Sense of smell is so wonderfully tied to memory. Whenever we light one of these classic strips of French incense burning paper we are immediately transported to our sister's Parisienne fifth floor garret apartment in the 7me, truffle honey on the table, Serge Gainsbourg on the turntable. Ahhh, quelle vie. Dating back to the late 1800's, Frenchman Auguste Ponsot was inspired to create these then-revolutionary papers by the traditional Armenian practice of burning resin from Japanese Snowbell trees to cleanse and purify their homes. The slightly sweet, subtly woodsy scent is like a less stringent and more subtle version of sage smoke, and, like so many quintessentially French things, is simply the loveliest. Each booklet contains 36 strips.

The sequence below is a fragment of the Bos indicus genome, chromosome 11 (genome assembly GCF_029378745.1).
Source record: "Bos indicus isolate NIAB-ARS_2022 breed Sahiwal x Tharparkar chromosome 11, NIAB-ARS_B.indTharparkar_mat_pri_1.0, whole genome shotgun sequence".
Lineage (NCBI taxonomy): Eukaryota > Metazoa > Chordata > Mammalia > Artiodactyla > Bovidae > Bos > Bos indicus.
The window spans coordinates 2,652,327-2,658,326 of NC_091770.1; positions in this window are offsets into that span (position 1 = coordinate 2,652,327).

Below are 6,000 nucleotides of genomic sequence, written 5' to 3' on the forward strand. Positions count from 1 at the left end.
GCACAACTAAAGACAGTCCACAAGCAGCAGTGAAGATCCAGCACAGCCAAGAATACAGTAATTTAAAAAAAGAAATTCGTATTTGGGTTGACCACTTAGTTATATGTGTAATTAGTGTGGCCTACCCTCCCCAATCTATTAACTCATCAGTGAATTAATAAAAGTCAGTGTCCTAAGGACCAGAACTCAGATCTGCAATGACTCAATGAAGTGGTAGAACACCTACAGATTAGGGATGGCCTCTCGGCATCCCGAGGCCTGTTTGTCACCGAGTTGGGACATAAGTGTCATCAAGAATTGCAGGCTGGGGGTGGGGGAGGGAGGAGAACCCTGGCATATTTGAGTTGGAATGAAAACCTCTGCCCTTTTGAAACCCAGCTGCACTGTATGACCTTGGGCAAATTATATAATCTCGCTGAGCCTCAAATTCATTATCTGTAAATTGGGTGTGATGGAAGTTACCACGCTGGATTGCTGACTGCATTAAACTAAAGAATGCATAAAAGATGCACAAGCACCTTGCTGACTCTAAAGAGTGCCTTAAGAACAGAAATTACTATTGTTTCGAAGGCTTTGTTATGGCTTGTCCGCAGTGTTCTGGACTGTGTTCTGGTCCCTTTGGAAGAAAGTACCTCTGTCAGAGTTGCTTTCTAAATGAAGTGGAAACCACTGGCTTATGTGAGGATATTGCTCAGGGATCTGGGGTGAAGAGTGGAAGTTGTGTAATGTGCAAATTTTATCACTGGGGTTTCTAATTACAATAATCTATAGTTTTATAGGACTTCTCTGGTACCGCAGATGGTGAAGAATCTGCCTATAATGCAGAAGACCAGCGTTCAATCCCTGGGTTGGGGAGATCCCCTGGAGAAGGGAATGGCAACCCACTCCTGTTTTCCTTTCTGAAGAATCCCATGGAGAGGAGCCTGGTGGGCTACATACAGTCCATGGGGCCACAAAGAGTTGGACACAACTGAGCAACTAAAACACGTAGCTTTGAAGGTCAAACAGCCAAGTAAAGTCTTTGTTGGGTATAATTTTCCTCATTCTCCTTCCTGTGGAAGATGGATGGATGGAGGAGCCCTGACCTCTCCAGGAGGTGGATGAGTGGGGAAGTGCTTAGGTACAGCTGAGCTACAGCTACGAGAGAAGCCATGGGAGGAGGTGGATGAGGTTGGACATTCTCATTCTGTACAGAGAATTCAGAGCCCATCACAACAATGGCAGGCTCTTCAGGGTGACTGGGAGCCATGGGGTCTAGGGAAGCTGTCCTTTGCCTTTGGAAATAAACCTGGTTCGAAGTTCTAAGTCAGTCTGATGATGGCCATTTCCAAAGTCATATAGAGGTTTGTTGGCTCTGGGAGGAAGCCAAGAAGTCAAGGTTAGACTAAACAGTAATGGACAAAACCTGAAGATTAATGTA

To Use: Separate a strip from its sheet and fold it into an accordion zig-zag. Consider putting Edith Piaf's "L'accordeoniste" on in the background, or go with Joni Mitchell's "Free Man in Paris" instead. Light one end of the strip and then blow it out. Set the smoking strip on a heat proof dish. Et voilÌÊ. Strips can also be used without burning in drawers, cupboards, or between the pages of books for a subtle lingering perfume.